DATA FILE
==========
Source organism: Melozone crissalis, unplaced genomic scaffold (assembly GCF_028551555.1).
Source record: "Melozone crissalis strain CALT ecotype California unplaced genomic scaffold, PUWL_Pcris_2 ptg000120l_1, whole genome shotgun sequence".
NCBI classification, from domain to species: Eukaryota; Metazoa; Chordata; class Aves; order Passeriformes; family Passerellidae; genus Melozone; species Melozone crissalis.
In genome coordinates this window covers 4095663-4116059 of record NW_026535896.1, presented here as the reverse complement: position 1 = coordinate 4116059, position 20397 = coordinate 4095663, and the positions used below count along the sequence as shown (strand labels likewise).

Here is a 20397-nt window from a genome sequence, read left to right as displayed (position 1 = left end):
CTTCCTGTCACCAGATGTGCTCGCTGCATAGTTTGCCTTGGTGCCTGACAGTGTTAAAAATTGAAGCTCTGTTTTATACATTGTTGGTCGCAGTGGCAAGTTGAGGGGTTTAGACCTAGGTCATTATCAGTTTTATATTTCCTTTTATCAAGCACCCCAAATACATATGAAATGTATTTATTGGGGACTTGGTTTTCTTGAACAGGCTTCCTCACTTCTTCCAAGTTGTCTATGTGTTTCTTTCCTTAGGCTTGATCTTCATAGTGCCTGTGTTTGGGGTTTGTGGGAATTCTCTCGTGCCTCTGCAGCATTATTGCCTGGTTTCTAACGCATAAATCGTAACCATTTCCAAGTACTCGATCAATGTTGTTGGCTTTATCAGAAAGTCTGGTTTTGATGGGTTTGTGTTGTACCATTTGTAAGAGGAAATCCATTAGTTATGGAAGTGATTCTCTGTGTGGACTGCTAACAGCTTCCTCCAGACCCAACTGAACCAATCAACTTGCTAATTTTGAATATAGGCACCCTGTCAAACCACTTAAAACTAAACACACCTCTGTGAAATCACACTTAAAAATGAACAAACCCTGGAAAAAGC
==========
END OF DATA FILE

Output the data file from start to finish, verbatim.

Source organism: Melozone crissalis, unplaced genomic scaffold (assembly GCF_028551555.1).
Source record: "Melozone crissalis strain CALT ecotype California unplaced genomic scaffold, PUWL_Pcris_2 ptg000120l_1, whole genome shotgun sequence".
NCBI classification, from domain to species: Eukaryota; Metazoa; Chordata; class Aves; order Passeriformes; family Passerellidae; genus Melozone; species Melozone crissalis.
In genome coordinates this window covers 4095663-4116059 of record NW_026535896.1, presented here as the reverse complement: position 1 = coordinate 4116059, position 20397 = coordinate 4095663, and the positions used below count along the sequence as shown (strand labels likewise).

Here is a 20397-nt window from a genome sequence, read left to right as displayed (position 1 = left end):
CTTCCTGTCACCAGATGTGCTCGCTGCATAGTTTGCCTTGGTGCCTGACAGTGTTAAAAATTGAAGCTCTGTTTTATACATTGTTGGTCGCAGTGGCAAGTTGAGGGGTTTAGACCTAGGTCATTATCAGTTTTATATTTCCTTTTATCAAGCACCCCAAATACATATGAAATGTATTTATTGGGGACTTGGTTTTCTTGAACAGGCTTCCTCACTTCTTCCAAGTTGTCTATGTGTTTCTTTCCTTAGGCTTGATCTTCATAGTGCCTGTGTTTGGGGTTTGTGGGAATTCTCTCGTGCCTCTGCAGCATTATTGCCTGGTTTCTAACGCATAAATCGTAACCATTTCCAAGTACTCGATCAATGTTGTTGGCTTTATCAGAAAGTCTGGTTTTGATGGGTTTGTGTTGTACCATTTGTAAGAGGAAATCCATTAGTTATGGAAGTGATTCTCTGTGTGGACTGCTAACAGCTTCCTCCAGACCCAACTGAACCAATCAACTTGCTAATTTTGAATATAGGCACCCTGTCAAACCACTTAAAACTAAACACACCTCTGTGAAATCACACTTAAAAATGAACAAACCCTGGAAAAAGC